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The tradition of embalming     Embalming has become so popular that many people believe it also to be required by law — which it is not, except perhaps when the body needs to be transported long distances.   [Note: in some funeral homes, bodies are embalmed to "allow" for formal viewing/visitation even though a cremation will happen soon after the death.   However, informal visitation with no embalming can often be arranged.   Embalming may be required, if you choose to take the body home after the funeral home has taken possession of it.]   

Since embalming can only be done by licensed professionals in certified facilities, it became common to assume that a deceased body had to be moved to a funeral home soon after death, in order for it to be embalmed.   It is notable, however, that Jewish, Muslim, Hindu, Bahá'í, and other traditions forbid embalming — and often require that the body be buried within 24 hours, which would preclude embalming in any case.   In many countries, whether or not the body is embalmed, it is always returned to the family home — if the death journeyer died in a hospital or residential care facility — for the final ceremonies.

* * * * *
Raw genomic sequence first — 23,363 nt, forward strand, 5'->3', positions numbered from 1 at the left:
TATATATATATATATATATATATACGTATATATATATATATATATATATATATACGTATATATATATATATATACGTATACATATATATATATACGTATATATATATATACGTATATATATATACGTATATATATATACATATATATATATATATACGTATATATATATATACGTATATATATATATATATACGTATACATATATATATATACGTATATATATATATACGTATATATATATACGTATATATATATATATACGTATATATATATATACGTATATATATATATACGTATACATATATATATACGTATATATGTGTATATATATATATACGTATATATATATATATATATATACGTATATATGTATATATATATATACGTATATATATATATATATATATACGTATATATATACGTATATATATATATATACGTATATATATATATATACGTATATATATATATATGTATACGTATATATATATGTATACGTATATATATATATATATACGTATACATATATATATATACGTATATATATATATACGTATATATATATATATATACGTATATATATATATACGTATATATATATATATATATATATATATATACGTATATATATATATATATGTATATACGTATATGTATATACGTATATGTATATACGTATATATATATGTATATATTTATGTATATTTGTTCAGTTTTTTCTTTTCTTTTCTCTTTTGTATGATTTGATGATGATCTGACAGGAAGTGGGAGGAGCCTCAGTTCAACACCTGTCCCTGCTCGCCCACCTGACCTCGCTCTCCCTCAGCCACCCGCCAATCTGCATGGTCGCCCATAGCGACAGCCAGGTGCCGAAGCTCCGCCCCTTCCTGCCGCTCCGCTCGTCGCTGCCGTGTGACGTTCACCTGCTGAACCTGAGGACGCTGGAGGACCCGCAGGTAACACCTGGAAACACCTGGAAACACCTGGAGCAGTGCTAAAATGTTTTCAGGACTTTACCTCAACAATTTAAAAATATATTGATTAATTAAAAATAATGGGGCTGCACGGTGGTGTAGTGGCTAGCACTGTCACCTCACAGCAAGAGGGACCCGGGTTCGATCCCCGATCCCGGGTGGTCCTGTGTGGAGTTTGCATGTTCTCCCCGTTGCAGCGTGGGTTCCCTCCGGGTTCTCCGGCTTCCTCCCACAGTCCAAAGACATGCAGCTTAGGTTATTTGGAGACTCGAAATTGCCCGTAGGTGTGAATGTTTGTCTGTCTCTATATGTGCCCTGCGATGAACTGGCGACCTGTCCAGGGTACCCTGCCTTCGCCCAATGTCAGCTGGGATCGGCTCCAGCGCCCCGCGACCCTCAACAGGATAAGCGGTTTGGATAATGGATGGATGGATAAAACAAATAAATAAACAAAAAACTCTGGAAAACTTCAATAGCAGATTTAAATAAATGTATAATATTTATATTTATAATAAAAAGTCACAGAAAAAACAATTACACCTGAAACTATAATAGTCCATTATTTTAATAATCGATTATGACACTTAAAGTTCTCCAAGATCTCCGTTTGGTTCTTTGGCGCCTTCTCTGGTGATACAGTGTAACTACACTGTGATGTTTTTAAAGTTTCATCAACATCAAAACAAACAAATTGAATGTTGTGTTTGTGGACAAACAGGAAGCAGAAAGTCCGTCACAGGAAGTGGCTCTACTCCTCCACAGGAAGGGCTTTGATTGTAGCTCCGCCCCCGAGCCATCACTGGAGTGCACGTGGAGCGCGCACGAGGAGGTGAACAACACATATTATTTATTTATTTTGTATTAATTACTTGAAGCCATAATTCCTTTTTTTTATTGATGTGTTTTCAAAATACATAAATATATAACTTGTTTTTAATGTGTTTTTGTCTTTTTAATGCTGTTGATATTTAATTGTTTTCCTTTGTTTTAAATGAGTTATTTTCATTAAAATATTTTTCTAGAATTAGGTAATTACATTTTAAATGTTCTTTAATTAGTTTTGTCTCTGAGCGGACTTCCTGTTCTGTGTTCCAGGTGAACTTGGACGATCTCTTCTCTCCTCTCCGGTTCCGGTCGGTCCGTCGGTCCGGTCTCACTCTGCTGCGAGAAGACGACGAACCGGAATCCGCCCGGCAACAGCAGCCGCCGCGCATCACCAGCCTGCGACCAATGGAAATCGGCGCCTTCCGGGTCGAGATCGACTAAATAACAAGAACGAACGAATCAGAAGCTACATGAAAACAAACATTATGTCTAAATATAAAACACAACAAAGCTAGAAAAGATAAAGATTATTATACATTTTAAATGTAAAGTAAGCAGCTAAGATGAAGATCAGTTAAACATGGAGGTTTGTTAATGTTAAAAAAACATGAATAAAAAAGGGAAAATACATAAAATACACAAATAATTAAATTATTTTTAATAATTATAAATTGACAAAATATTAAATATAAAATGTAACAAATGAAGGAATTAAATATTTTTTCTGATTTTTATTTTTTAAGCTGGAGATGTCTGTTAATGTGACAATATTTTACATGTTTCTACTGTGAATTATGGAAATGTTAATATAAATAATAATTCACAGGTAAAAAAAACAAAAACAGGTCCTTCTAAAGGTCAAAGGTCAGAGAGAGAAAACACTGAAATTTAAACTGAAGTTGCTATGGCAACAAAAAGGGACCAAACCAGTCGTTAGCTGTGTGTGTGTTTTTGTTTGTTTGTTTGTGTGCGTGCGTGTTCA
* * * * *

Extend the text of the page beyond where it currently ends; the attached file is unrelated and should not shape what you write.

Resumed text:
Earth — remembrance flower mandala by Elli Boray

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The urban custom     Moving the body to a funeral home shortly after death, and having it remain there until burial or cremation, is primarily an urban custom — although it was eventually picked up by small towns.   Over time, the funeral homes' practices evolved to include:

    semi-automatic embalming (unless prohibited by one's faith tradition)
    the washing and dressing of the body (usually in the death journeyer's favourite or best clothes)
    the application of make-up (on both women and men) to make the death journeyer appear 'alive, and only sleeping'
the use of more and more elaborate caskets as a status symbol — often encouraged by the funeral home as 'truly honouring one's dead person'
open- or closed-casket visitation (although closed-casket visitation is becoming much more common)
a funeral ceremony (often in the funeral home's chapel — or in one's church, though usually without the body being present) and/or a graveside service
and possibly a later memorial (usually not held in the funeral home)
the funeral home dealing with all of the paperwork — copies of the Death Certificates, etc.

All of these elements became a status symbol — as family members were encouraged (and sometimes even intimidated) to choose the more elaborate services, ornate caskets, prominent gravesites, and ornamental tombstones (even if cremated, the ashes may be buried under a tombstone) — designed to 'prove that they were truly honouring their loved one'.   As a result, even fairly modest funeral and burial/cremation services can easily cost as much as $8,000 or more (especially if buried), once all of the services are tallied.